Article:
Costs, affordability and property values

Summary: The costs of the proposed service from Tunney's Pasture Station to Baseline Station, the City's overall financial strategy for transit and the anticipated effect of the LRT on property values.

White Paper - Funding Potential from Carling Ave LRT

Light rail and land development

Summary: The land-development implications of light rail on neighbourhoods along the western corridor and in the immediate areas around rail stations. How Community Design Plans and Transit-Oriented Development plans will  guide development along the entire rail system.

Next Steps

Video transcript - Western Light Rail Transit Corridor update June 13, 2013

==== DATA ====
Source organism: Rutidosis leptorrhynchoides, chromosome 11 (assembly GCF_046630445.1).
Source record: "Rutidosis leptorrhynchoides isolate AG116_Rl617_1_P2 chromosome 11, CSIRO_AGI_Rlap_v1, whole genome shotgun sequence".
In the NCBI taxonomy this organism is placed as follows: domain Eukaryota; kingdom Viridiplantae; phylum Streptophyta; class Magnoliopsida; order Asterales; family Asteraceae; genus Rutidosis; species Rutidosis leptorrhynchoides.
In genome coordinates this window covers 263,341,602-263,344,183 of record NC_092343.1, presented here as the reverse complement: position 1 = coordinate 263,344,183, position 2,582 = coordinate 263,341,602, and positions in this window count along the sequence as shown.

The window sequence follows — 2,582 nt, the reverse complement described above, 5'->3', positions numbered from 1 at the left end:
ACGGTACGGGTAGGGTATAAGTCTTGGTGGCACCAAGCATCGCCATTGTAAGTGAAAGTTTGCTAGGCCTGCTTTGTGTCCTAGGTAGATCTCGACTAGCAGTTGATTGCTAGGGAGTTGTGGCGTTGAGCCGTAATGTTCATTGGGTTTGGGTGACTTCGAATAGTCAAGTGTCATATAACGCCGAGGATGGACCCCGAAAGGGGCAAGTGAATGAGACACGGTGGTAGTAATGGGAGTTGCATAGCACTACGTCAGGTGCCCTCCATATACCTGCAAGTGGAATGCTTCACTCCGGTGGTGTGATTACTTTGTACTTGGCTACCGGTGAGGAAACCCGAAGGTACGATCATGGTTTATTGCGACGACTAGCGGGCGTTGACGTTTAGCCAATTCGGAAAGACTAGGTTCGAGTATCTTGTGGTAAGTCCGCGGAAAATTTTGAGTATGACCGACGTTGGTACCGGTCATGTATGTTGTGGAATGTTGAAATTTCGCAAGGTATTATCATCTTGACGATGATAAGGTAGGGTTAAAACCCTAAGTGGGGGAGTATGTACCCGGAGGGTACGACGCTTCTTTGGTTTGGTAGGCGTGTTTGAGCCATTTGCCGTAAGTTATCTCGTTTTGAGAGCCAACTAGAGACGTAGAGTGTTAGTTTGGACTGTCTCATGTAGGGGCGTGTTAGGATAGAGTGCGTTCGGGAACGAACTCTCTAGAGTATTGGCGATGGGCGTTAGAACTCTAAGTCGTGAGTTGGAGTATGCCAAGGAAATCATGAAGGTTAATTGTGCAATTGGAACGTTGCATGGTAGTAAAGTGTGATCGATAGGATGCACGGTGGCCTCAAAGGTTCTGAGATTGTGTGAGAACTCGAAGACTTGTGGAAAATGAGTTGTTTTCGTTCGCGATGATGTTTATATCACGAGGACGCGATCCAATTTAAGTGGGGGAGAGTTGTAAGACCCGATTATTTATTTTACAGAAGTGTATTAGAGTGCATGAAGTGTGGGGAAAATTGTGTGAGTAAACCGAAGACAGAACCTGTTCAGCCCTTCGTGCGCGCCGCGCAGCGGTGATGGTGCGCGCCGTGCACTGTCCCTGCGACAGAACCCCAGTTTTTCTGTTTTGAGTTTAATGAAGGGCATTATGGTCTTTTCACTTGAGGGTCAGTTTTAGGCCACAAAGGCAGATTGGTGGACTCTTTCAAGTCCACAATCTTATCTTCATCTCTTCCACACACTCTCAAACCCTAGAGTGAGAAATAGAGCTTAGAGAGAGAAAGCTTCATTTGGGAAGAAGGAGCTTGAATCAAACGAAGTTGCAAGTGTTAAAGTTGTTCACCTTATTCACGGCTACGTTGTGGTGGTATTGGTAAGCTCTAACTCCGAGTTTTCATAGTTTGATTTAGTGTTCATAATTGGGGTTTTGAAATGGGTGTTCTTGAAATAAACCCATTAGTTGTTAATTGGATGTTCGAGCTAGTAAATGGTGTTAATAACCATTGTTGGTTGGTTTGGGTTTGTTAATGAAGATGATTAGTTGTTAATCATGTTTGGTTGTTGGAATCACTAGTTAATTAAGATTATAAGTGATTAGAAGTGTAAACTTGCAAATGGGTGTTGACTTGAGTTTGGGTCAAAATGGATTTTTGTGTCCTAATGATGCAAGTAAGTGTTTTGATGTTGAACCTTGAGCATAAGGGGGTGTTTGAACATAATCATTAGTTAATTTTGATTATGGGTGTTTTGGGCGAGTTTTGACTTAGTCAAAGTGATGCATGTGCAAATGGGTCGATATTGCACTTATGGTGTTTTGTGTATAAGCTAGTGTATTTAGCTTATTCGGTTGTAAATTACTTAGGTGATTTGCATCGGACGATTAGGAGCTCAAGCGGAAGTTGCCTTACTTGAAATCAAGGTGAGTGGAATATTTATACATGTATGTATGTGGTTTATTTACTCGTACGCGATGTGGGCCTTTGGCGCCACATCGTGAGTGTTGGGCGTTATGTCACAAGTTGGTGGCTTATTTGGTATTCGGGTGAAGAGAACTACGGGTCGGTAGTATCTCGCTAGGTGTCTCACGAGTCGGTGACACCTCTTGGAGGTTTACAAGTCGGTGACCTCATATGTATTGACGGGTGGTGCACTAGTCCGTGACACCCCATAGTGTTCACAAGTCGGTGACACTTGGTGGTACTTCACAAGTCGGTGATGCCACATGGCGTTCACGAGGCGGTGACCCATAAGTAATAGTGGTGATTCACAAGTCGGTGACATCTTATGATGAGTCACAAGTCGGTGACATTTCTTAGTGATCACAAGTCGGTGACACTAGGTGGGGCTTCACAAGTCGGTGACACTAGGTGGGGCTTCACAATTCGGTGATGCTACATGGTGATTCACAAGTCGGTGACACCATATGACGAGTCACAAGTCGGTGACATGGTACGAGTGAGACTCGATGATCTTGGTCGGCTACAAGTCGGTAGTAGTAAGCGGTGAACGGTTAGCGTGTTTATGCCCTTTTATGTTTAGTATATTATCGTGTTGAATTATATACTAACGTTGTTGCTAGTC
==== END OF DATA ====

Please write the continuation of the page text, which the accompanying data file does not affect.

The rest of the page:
Welcome to a short video update on the project to extend light rail transit west from Bayview to Baseline Station. This will be part of the second phase of the Confederation Line. Phase one is now under construction.   Once operational, Ottawa’s new light rail system will deliver the capacity needs for generations to come while significantly improving reliability and performance by tunnelling under the downtown core —freeing transit service from the 14 intersection crossings that currently can add 15 minutes or more to commutes through the core.       

We began studying the western LRT route in 2009. Last year, City staff narrowed a long list of potential routes to the four corridors that scored highest in a comprehensive evaluation. Each route was evaluated for smart growth, safety, ridership, mobility, community compatibility, the protection of historical, cultural and archaeological resources, and, or course, value for money.